In recent years, solar, wind, and biomass/biogas grants from the Renewable Energy Resources Program have included:
- $450,000 for the University of Illinois to “implement the Biogas and Biomass to Energy program.”
- $253,350 for solar thermal hot water systems to heat Northern Illinois University’s swimming pools.
- $132,198 for the Pacific Garden Mission to install a solar thermal hot water system at its new facility in Chicago.
- $82,006 for six grants to individuals for small-scale wind energy conversion systems.
- $32,000 to the Illinois Solar Energy Association to “promote solar energy in Illinois through the Illinois Solar Tour, the Heliographs newsletter, and by studying the potential to aggregate renewable energy credits for small-scale solar photovoltaic energy systems.”
- $13,358 to the Phi Kappa Theta fraternity house at Northern Illinois University for a solar thermal energy system in order to “increase the utilization of alternative energy technology in Illinois.”
New subsidies for energy projects should not be enacted, and current subsides need to be removed. Across Illinois, private companies provide funding for their own marketing, promotion, and research and development; firms in the energy industry should be treated in the same way.
More Misguided Policies
The list of graft, stupidity, and union handouts in Illinois is nearly endless. For example, please consider Illinois Doesn’t Pay Bills; Crisis Pushes Businesses to Edge of Bankruptcy
In spite of the biggest tax hikes in the history of Illinois, the state is still $8 billion in a budget-deficit hole. Instead of cutting expenses, Governor Quinn wants to borrow $8.75 billion to pay the bills. Currently, Illinois is just starting to pay bills from November 2010.
To get approval for his preposterous proposal, Quinn threatens cities’ revenue sharing unless they hop on board his plan. Currently $1 billion a year is distributed from state income tax collections to cities, based on population.
Amazingly, Quinn’s budget director says this is “not a hostile message”.
Madigan honored with “prevailing wage” award
Instead of acting to help cities, Governor Quinn strengthened prevailing wage laws several times as noted in Madigan honored with “prevailing wage” award
Illinois Attorney General Lisa Madigan accepted an award from the state’s Building Trades Council in Bloomington for her previous pro-union legislation. The Reuben G. Soderstrom Prevailing Wage Award is given annually. Madigan says she’s honored and will continue with the same work. She says she’s now working on a bill to enhance penalties for criminal violations of the prevailing wage act. Madigan says under the law, violations would be a class four felony.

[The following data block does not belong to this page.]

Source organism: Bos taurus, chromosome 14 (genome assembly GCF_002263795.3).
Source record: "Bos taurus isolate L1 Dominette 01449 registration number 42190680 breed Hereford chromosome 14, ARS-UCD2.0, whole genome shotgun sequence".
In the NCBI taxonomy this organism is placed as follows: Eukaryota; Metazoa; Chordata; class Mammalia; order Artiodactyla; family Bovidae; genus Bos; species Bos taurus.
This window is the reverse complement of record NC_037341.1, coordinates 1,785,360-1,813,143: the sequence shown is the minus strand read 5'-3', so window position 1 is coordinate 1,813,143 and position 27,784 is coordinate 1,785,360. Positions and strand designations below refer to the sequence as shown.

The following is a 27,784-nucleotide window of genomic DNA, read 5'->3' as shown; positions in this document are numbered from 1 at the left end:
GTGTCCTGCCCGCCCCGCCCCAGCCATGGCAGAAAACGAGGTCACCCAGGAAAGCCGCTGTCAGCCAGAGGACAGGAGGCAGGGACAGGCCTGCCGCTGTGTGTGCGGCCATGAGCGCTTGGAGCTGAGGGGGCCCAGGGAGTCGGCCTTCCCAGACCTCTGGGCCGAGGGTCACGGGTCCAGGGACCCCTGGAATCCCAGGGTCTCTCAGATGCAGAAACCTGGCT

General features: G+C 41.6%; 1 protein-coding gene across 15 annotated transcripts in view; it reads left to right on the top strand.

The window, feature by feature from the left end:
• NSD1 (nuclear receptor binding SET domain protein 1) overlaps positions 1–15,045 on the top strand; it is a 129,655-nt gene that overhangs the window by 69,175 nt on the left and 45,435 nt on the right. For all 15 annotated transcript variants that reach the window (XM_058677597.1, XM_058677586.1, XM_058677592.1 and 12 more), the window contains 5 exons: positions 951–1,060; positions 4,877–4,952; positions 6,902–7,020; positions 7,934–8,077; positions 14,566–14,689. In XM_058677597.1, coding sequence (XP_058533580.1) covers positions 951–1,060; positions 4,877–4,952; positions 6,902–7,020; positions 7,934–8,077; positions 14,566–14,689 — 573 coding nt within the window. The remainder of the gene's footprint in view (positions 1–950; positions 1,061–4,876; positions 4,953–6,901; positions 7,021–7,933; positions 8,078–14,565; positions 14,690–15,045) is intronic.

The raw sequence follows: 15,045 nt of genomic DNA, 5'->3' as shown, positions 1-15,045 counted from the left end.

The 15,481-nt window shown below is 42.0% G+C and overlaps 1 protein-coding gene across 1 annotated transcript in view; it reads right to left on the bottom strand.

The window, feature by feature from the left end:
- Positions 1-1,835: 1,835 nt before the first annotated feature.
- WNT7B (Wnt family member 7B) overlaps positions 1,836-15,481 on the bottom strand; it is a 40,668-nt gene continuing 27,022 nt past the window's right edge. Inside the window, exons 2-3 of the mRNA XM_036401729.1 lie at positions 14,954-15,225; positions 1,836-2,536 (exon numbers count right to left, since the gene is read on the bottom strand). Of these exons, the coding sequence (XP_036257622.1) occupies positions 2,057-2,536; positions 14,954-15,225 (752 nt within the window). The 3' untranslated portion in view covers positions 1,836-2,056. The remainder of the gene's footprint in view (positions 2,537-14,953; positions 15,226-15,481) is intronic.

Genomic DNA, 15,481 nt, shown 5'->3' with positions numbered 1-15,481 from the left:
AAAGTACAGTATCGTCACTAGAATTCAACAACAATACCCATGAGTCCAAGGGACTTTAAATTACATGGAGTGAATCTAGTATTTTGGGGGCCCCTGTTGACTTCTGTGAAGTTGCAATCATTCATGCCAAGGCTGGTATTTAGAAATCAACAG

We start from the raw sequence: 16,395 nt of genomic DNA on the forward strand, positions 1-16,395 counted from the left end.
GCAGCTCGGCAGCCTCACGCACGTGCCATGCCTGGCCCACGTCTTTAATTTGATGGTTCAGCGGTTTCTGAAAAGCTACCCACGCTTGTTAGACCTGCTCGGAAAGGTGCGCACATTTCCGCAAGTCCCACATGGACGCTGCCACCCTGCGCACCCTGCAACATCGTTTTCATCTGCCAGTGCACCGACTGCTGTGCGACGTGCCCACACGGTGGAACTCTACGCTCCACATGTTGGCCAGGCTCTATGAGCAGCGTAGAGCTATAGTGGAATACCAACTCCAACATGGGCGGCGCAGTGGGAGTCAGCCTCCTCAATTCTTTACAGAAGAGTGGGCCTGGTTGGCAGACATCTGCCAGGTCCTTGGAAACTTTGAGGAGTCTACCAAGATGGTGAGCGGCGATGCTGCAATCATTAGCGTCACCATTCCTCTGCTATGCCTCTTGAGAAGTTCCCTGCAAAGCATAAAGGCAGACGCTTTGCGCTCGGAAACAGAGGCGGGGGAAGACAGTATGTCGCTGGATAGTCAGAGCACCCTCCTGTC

“I think the real impact would be, that it would provide for debarment,” Madigan said. “In other words, employers, contractors who are found to have criminally violated the Illinois Prevailing Wage Act will not be allowed to bid on contracts for a period of four years.”
Democrats Running Illinois Into the Ground For Decades
Lisa Madigan is daughter of Michael Madigan, Speaker of the Illinois House every year since 1983 except 1994-1996. Clearly Democrats have been running Illinois into the ground for decades.
Instead of attempting to fix those structural problems, Governor Quinn with “leadership” from Michael Madigan …
- Hiked the personal income tax rate from 3% to 5% (a 67% hike in rates).
- Hiked the corporate income tax rate from 4.8% to 7% (a 46% hike in rates).
Note that corporations also have to pay a 2.5% “personal property replacement tax” effectively making the state corporate income tax rate 9.5%.
Blatant Lies By Governor Quinn
The Daily Herald notes that On the campaign trail, Gov. Pat Quinn told voters he’d veto any income tax hike that would raise Illinois’ rate over 4 percent.
I believe that is one of the fastest proven lies in political history.
Illinois has not paid some bills since November, has a budget deficit of $8 billion, yet funds inane fishing programs, state fairs, swimming pools, and other nonsense. Such is the sad state of affairs in the worst-run state in the nation.
About the author: Mike “Mish” Shedlock is a registered investment advisor representative for Sitka Pacific Capital Management. His top-rated global economics blog Mish’s Global Economic Trend Analysis offers insightful commentary every day of the week. He is also a contributing “professor” on Minyanville, a community site focused on economic and financial education. Every Thursday he does a podcast on HoweStreet and on an ad hoc basis he contributes to many other websites, including UnionWatch.